In the case of “our boys,” however, how far does my collective responsibility extend? Do I have a voice in whether they can endanger themselves by hitchhiking? Do I get a say in their yeshiva curriculum? If they are uprooting Palestinian trees or harassing farmers, can I discipline them? And if the answer is “no,” then do I have some authority to exert some control over their behavior as citizens of “our” country? What about Jews in the diaspora? If they are attacked because of Israel’s treatment of the Palestinians, do they deserve a voice in Israeli politics? Who gets to control over “our boys” as they do “price tag” vigilantism to their Arab neighbors?

I am not a strict universalist. I appreciate the diversity of “them” and “us,” and I think the world would be a boring place if we all had the same identity. I’m also not a strict particularist. There are some times where the universal “us” is important. As a Jew, I am proud that the Torah is explicit about the dignity of all human beings as expressed in Genesis  1:27; And God created man in His own image, in the image of God created He him; male and female created He them.

So now as bombs fall over Gaza, and Israelis spend their time in bomb shelters, how am I supposed to feel? How should I respond to the news of children being killed in Gaza? How should I feel about the despicable behavior of Beitar Jerusalem soccer fans who abducted and burned alive a Palestinian teenager? Should I feel different about Mohamed Abu Khdeir than Eyal Yifrach, Gil-ad Shaar, Naftali Frenkel?

I have two tangible answers to my rhetoric.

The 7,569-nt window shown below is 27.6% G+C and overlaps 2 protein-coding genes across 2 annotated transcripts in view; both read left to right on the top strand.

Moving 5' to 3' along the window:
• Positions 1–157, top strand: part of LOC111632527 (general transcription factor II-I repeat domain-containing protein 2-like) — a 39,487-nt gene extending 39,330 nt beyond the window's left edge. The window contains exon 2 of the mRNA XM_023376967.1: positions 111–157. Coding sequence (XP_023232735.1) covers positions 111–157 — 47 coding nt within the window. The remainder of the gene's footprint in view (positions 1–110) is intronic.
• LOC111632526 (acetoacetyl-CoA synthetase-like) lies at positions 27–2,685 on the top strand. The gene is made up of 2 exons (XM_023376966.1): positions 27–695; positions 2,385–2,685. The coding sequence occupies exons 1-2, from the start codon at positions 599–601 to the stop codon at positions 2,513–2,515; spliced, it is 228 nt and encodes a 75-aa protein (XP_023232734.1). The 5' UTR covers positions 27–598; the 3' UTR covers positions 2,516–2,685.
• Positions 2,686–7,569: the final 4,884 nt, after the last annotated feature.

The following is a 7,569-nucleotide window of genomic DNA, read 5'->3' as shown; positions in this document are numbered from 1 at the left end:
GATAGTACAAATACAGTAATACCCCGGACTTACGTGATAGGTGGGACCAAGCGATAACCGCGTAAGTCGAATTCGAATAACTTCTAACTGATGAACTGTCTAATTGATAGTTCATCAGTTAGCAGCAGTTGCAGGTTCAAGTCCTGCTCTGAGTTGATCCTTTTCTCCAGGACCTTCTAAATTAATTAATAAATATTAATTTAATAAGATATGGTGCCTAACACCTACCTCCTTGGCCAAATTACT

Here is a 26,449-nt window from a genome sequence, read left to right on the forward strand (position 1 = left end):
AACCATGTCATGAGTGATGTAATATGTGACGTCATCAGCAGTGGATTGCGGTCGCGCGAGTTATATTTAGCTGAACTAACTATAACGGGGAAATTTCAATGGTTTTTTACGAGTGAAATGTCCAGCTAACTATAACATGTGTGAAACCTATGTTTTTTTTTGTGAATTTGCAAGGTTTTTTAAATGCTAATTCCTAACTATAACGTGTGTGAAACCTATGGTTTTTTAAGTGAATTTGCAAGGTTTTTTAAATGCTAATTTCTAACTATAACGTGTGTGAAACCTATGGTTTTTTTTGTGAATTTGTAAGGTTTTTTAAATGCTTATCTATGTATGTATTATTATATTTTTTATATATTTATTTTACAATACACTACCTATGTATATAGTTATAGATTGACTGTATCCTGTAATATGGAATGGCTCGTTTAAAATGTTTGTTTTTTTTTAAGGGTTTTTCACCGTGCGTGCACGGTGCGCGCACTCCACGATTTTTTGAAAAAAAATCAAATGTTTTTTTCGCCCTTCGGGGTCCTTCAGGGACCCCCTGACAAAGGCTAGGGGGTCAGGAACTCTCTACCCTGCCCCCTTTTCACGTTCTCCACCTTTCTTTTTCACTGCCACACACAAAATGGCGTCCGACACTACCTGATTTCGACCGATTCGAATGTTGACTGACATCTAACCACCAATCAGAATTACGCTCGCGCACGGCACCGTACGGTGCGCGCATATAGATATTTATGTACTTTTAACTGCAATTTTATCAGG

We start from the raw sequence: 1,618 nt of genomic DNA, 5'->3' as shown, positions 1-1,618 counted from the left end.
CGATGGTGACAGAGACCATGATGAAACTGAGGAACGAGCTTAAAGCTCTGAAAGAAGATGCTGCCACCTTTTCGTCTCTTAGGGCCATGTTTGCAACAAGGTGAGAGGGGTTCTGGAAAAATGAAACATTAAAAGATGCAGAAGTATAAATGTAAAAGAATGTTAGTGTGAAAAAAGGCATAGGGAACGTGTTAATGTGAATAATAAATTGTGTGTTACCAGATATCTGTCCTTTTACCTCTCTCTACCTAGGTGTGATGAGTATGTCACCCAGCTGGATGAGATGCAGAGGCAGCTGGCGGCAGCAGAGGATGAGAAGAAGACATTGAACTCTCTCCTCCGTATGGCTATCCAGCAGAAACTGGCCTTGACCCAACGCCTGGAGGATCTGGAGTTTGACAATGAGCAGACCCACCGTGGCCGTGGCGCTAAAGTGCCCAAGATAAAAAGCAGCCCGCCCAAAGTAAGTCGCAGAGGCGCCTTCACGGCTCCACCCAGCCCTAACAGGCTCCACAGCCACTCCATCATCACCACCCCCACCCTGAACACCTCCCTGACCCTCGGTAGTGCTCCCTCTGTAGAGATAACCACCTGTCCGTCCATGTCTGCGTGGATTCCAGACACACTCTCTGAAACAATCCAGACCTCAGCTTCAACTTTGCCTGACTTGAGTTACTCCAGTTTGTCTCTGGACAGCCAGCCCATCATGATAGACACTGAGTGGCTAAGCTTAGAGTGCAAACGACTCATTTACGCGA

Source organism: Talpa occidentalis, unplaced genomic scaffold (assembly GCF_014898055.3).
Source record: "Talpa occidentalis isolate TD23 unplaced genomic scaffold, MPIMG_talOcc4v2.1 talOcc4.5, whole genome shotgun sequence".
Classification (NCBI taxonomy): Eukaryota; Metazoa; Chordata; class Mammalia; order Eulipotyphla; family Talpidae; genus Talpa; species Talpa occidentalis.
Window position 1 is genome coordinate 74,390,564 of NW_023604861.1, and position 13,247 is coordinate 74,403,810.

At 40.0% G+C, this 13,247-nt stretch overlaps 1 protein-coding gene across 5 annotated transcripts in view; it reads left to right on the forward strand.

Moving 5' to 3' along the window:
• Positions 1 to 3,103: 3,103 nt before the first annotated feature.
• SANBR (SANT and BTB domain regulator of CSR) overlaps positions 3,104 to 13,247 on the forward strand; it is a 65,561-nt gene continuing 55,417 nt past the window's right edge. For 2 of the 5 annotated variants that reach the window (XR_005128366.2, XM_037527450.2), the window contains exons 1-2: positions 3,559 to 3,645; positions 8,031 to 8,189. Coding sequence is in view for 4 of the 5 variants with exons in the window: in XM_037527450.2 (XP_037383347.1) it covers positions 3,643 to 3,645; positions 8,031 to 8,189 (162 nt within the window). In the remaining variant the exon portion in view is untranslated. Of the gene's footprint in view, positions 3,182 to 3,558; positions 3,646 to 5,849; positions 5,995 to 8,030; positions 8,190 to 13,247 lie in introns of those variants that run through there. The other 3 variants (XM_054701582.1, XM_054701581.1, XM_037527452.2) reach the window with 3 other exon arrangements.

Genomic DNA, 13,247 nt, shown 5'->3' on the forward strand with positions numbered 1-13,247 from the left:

1) The next time any of us says, “we,” take a tip from Michael Jackson (do as he said, not as he did) and look at “the man in the mirror.” Ask him if the values of the collective are the same as your own values? Ask if you can honestly take personal responsibility for the behavior of the group? And ask yourself if you are willing to compromise your values to remain within?

2) Make childhood sacrosanct. No baby is born with a passport in her hand. As kids grow up, they grow into an adult world that has been affected by an abuse of “them and us,” but first they are innocent. Yehuda Amichai describes this beautifully in his poem, God has Pity.

God has pity on kindergarten children. He pities school children — less. But adults he pities not at all. He abandons them, and sometimes they have to crawl on all fours in the scorching sand to reach the dressing station, streaming with blood.


To sanctify childhood means no aqeda; the binding of Isaac is not allowed. We can’t send our children to do our warfare for us. Their lives must be considered to have greater value than our own. No sending (or allowing) them to do “price tag” attacks, and no having (or permitting) them to throw Molotov cocktails at soldiers. No bombing them with rockets and no bombing them from planes.

If we start with this, maybe Amichai’s poem will become prophetic.

Perhaps He will have pity on those who love truly and take care of them, 
and shade them like a tree over the sleeper on the public bench.
 Perhaps even we will spend on them our last pennies of kindness inherited from mother, so that their own happiness will protect us now and on other days.